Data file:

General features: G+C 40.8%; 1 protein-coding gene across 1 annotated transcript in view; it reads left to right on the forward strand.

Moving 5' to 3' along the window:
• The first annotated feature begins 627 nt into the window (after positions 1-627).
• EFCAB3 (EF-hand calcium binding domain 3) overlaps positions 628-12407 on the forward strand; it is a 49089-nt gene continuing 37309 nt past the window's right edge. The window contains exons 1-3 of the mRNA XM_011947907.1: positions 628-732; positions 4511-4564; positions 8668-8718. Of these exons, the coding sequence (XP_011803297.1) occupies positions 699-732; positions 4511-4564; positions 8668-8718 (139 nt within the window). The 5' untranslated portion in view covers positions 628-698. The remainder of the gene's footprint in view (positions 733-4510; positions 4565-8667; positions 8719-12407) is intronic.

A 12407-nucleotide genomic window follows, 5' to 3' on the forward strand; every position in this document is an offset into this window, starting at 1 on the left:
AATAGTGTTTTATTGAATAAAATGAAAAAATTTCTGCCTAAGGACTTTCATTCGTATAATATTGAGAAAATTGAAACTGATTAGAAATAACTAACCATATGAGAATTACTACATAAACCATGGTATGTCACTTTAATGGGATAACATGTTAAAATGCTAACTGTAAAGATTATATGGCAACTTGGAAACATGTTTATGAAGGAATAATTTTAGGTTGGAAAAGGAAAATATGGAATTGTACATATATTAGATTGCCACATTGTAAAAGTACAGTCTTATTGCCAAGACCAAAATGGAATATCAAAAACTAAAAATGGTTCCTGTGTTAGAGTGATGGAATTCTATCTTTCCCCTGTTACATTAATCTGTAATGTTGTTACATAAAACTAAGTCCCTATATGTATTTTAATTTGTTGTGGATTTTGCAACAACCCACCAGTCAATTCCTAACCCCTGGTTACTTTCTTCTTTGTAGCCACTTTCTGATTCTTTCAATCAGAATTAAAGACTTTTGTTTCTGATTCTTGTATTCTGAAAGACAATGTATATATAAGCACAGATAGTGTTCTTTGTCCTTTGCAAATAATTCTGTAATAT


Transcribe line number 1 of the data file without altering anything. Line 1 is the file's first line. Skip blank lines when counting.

General features: G+C 40.8%; 1 protein-coding gene across 1 annotated transcript in view; it reads left to right on the forward strand.